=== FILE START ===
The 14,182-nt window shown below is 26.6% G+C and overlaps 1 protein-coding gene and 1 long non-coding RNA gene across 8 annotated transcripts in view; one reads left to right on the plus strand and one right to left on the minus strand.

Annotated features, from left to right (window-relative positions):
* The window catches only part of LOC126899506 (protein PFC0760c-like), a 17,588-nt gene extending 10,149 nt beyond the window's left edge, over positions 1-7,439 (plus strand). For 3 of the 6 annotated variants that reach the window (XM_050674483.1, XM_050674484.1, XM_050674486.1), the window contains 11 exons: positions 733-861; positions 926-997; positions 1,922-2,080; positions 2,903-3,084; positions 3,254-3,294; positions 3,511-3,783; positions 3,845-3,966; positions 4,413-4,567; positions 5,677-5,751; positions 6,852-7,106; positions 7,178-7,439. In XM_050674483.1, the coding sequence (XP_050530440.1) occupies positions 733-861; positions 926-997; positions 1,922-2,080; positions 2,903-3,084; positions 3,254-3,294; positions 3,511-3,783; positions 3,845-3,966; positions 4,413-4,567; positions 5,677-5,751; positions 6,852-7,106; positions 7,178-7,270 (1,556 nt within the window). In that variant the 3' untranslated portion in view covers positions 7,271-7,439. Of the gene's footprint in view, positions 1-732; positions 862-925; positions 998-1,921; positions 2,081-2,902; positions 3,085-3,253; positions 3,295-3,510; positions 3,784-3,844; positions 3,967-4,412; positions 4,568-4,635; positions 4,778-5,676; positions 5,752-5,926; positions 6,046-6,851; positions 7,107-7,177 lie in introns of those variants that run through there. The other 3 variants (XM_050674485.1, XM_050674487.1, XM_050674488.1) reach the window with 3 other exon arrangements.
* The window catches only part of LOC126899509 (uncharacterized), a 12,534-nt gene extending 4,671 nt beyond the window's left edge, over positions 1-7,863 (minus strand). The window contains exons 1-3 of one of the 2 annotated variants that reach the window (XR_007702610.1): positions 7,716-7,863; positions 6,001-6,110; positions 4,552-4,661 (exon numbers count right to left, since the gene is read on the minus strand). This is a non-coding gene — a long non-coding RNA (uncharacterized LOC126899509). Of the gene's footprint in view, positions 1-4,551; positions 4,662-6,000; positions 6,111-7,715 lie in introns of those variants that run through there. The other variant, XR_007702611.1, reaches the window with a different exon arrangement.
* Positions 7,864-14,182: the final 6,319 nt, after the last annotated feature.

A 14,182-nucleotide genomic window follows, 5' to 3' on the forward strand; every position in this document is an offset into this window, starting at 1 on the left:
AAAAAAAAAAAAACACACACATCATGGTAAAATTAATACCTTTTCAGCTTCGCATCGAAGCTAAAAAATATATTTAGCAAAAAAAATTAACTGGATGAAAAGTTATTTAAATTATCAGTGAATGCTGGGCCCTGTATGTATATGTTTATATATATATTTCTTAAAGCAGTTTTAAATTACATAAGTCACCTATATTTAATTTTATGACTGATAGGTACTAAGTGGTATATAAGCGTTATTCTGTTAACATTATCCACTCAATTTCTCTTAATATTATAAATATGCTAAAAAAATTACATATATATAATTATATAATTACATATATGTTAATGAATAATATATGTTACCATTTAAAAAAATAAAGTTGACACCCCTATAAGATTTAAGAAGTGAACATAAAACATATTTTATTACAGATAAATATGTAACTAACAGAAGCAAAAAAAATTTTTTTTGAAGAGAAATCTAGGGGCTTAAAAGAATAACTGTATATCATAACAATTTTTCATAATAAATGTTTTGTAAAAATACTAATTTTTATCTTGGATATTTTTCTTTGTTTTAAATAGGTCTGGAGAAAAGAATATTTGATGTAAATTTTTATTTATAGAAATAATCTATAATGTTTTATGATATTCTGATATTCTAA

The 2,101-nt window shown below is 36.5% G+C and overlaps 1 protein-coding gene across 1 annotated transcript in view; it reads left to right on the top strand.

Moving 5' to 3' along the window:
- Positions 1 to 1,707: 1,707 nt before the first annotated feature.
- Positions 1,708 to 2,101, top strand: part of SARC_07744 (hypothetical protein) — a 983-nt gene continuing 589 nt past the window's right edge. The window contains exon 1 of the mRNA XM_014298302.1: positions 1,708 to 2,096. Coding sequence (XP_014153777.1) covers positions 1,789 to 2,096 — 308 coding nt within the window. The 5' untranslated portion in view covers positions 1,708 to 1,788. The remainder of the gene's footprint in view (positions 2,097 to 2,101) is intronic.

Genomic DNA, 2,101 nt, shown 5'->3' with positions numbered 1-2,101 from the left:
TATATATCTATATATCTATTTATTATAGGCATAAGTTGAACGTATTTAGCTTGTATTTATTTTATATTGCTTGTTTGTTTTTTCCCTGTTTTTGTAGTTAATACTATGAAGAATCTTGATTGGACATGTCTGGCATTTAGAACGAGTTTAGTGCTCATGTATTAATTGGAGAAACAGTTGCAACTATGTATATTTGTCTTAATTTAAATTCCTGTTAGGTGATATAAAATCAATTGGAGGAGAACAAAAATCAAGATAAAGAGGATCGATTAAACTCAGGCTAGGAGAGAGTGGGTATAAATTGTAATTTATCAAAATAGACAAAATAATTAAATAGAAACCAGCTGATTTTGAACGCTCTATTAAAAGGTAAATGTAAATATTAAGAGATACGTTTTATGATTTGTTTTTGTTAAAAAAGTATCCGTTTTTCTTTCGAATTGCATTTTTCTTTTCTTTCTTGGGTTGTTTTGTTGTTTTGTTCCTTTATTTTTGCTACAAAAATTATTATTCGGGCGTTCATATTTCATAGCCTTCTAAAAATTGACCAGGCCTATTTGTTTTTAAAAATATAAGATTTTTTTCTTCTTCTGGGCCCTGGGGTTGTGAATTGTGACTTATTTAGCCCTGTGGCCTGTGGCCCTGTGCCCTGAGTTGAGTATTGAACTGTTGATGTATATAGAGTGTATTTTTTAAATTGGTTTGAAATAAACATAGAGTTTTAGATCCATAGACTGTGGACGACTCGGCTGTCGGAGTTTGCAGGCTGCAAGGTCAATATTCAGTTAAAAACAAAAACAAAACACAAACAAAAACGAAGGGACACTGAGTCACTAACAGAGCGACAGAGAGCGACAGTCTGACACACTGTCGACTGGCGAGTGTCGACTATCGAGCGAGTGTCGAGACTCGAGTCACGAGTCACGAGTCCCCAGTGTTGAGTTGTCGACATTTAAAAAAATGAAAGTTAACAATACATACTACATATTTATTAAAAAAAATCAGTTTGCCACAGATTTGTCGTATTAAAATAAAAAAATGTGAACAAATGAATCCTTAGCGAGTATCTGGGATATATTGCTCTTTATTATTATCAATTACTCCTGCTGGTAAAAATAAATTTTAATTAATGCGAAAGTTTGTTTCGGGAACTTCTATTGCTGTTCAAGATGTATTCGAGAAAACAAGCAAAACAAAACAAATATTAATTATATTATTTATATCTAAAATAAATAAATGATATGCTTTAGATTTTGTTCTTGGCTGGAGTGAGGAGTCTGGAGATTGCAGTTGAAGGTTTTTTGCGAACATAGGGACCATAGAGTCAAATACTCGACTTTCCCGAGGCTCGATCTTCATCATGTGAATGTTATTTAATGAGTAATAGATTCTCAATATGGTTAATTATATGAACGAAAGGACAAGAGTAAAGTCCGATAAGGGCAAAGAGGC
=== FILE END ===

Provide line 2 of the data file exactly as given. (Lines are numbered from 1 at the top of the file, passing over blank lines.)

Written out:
Annotated features, from left to right (window-relative positions):